When convict transportation to Van Diemen’s Land ceased in 1853, new institutions started using unoccupied parts of the Female Factory site. The main site was proclaimed a gaol in 1856 and transferred to local authorities – although remained known as ‘the Female Factory’. Three new site users moved in during 1869: a male invalid depot, a female invalid depot and a boys’ reformatory.

At this time the Female Factory was scaled back to Yards 1 and 2 and the rear of Yard 5. The years to follow saw other institutions come and go, including a Contagious Diseases Hospital, Lying-in Home and Hospital for the Insane. The Women’s Prison at the site finally closed in 1877 with most of the other institutions moving out between the 1880s and 1904.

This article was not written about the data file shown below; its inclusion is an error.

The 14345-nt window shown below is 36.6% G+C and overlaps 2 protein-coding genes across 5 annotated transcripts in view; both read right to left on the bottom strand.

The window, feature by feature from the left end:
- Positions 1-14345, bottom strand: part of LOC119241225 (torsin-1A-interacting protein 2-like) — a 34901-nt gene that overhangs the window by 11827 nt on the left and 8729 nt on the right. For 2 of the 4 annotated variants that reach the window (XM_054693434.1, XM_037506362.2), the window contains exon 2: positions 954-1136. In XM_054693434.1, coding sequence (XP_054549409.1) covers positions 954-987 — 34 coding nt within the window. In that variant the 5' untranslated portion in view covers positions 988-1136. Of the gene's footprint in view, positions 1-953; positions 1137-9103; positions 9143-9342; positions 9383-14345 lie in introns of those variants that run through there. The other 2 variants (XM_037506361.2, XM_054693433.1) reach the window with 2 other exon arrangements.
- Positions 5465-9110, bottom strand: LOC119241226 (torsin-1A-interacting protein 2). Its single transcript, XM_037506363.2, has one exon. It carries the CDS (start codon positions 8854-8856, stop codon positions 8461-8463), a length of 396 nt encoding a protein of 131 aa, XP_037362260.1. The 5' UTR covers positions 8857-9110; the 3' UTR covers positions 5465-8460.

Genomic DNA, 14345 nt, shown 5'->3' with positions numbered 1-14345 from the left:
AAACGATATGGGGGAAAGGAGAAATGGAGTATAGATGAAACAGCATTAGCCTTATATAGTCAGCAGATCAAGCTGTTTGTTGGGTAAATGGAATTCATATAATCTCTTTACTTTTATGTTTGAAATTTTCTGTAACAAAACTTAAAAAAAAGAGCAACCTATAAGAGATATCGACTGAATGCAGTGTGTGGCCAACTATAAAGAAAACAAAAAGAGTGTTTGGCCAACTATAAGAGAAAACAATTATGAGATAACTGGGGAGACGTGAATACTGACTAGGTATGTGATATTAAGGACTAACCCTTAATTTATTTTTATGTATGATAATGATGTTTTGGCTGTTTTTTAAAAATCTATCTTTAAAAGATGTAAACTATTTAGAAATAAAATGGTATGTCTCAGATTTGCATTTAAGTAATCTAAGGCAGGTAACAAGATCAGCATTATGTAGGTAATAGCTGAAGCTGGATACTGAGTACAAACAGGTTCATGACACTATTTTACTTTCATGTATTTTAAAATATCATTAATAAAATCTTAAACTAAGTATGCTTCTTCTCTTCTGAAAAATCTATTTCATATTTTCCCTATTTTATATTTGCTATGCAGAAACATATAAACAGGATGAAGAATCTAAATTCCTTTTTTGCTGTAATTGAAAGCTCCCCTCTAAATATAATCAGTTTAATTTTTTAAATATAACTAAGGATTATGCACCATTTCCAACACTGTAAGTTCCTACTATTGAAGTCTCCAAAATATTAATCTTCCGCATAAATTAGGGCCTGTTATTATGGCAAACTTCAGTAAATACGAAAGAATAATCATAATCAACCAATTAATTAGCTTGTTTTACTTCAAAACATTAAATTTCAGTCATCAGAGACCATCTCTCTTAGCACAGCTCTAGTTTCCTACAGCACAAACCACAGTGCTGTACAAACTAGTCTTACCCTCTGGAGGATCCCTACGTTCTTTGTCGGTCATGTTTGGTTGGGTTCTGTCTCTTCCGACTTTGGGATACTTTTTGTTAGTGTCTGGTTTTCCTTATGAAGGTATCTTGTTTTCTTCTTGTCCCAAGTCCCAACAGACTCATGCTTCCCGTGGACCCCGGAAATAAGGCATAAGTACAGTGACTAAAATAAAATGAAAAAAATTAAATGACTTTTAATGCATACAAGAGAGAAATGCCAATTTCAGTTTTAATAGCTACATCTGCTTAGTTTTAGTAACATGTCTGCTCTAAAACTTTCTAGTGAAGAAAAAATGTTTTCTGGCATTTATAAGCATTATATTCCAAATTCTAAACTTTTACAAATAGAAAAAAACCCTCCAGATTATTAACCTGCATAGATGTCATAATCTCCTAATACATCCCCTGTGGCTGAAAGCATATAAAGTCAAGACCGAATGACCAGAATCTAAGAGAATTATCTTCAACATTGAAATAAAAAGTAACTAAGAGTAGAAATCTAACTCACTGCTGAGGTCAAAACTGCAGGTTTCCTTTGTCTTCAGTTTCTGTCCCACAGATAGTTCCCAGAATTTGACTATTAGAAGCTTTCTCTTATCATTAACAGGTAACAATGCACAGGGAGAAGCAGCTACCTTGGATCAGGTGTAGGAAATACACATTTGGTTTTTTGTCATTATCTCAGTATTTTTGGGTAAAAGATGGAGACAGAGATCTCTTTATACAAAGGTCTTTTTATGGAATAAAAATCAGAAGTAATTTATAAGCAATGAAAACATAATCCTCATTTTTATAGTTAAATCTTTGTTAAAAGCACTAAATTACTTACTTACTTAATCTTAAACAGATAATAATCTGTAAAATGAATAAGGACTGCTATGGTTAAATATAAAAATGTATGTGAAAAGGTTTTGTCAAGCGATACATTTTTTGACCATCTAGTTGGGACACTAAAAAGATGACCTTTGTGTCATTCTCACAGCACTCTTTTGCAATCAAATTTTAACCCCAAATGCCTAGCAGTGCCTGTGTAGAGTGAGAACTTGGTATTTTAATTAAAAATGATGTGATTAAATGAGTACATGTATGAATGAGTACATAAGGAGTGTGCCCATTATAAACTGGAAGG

The Cascades Female Factory complex was subdivided and in 1905 auctioned by the government to private buyers. Since then nearly all the buildings have been demolished with a number of industrial buildings constructed across the site including paint and fudge factories. In the early 1970s the Women’s Electoral Lobby sought out Federal government grant money for the purchase of Yard 1, handing over management to the Parks and Wildlife Service.

Between 1999-2004, the Female Factory Historic Site Ltd acquired Yard 3 and the Matron’s Quarters; finally in 2008 the Tasmanian state Government purchased the remaining part of Yard 4 to form the Historic Site as it is today.